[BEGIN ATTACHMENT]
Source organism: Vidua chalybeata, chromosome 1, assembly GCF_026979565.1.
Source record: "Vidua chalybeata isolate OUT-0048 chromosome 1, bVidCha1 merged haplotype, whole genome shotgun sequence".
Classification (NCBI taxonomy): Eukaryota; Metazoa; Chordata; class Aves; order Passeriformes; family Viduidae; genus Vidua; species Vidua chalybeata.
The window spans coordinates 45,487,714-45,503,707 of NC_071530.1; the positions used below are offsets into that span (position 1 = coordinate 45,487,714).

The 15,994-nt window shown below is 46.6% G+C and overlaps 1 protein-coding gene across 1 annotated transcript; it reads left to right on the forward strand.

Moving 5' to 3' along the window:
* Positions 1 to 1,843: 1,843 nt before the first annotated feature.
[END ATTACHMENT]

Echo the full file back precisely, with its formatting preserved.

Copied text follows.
Source organism: Vidua chalybeata, chromosome 1, assembly GCF_026979565.1.
Source record: "Vidua chalybeata isolate OUT-0048 chromosome 1, bVidCha1 merged haplotype, whole genome shotgun sequence".
Classification (NCBI taxonomy): Eukaryota; Metazoa; Chordata; class Aves; order Passeriformes; family Viduidae; genus Vidua; species Vidua chalybeata.
The window spans coordinates 45,487,714-45,503,707 of NC_071530.1; the positions used below are offsets into that span (position 1 = coordinate 45,487,714).

The 15,994-nt window shown below is 46.6% G+C and overlaps 1 protein-coding gene across 1 annotated transcript; it reads left to right on the forward strand.

Moving 5' to 3' along the window:
* Positions 1 to 1,843: 1,843 nt before the first annotated feature.